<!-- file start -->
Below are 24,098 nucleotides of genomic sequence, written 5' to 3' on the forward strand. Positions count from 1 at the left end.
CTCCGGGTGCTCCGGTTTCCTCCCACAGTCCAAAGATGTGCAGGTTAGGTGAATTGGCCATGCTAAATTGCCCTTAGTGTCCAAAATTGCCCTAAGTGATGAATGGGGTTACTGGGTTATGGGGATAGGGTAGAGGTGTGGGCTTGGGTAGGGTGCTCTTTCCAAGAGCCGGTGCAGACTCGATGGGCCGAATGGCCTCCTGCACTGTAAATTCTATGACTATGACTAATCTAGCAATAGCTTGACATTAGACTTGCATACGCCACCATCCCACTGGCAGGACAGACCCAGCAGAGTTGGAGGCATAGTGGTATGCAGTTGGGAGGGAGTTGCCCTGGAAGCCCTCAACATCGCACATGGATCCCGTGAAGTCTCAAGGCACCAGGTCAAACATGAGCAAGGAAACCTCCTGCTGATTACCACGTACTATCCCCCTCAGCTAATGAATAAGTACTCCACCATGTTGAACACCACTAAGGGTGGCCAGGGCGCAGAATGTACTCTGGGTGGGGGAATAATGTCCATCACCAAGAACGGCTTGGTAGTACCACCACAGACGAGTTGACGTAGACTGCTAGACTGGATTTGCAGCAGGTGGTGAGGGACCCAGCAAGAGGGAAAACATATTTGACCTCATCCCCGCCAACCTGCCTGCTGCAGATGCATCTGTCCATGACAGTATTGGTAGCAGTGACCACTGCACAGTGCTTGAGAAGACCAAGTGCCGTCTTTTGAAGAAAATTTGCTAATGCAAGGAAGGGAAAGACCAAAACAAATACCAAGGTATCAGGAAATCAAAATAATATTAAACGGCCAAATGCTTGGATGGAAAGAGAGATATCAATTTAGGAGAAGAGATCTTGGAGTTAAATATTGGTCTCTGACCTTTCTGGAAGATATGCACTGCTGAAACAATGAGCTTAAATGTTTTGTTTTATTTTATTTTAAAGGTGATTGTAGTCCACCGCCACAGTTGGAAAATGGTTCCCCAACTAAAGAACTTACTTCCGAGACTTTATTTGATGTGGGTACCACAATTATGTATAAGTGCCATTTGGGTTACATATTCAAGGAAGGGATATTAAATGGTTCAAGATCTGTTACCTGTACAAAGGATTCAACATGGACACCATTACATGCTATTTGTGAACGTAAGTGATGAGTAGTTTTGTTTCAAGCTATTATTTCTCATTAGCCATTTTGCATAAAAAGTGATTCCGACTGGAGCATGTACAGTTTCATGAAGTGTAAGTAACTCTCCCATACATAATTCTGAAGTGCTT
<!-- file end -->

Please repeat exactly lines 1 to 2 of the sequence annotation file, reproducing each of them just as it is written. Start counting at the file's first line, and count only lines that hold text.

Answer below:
Below are 24,098 nucleotides of genomic sequence, written 5' to 3' on the forward strand. Positions count from 1 at the left end.
CTCCGGGTGCTCCGGTTTCCTCCCACAGTCCAAAGATGTGCAGGTTAGGTGAATTGGCCATGCTAAATTGCCCTTAGTGTCCAAAATTGCCCTAAGTGATGAATGGGGTTACTGGGTTATGGGGATAGGGTAGAGGTGTGGGCTTGGGTAGGGTGCTCTTTCCAAGAGCCGGTGCAGACTCGATGGGCCGAATGGCCTCCTGCACTGTAAATTCTATGACTATGACTAATCTAGCAATAGCTTGACATTAGACTTGCATACGCCACCATCCCACTGGCAGGACAGACCCAGCAGAGTTGGAGGCATAGTGGTATGCAGTTGGGAGGGAGTTGCCCTGGAAGCCCTCAACATCGCACATGGATCCCGTGAAGTCTCAAGGCACCAGGTCAAACATGAGCAAGGAAACCTCCTGCTGATTACCACGTACTATCCCCCTCAGCTAATGAATAAGTACTCCACCATGTTGAACACCACTAAGGGTGGCCAGGGCGCAGAATGTACTCTGGGTGGGGGAATAATGTCCATCACCAAGAACGGCTTGGTAGTACCACCACAGACGAGTTGACGTAGACTGCTAGACTGGATTTGCAGCAGGTGGTGAGGGACCCAGCAAGAGGGAAAACATATTTGACCTCATCCCCGCCAACCTGCCTGCTGCAGATGCATCTGTCCATGACAGTATTGGTAGCAGTGACCACTGCACAGTGCTTGAGAAGACCAAGTGCCGTCTTTTGAAGAAAATTTGCTAATGCAAGGAAGGGAAAGACCAAAACAAATACCAAGGTATCAGGAAATCAAAATAATATTAAACGGCCAAATGCTTGGATGGAAAGAGAGATATCAATTTAGGAGAAGAGATCTTGGAGTTAAATATTGGTCTCTGACCTTTCTGGAAGATATGCACTGCTGAAACAATGAGCTTAAATGTTTTGTTTTATTTTATTTTAAAGGTGATTGTAGTCCACCGCCACAGTTGGAAAATGGTTCCCCAACTAAAGAACTTACTTCCGAGACTTTATTTGATGTGGGTACCACAATTATGTATAAGTGCCATTTGGGTTACATATTCAAGGAAGGGATATTAAATGGTTCAAGATCTGTTACCTGTACAAAGGATTCAACATGGACACCATTACATGCTATTTGTGAACGTAAGTGATGAGTAGTTTTGTTTCAAGCTATTATTTCTCATTAGCCATTTTGCATAAAAAGTGATTCCGACTGGAGCATGTACAGTTTCATGAAGTGTAAGTAACTCTCCCATACATAATTCTGAAGTGCTT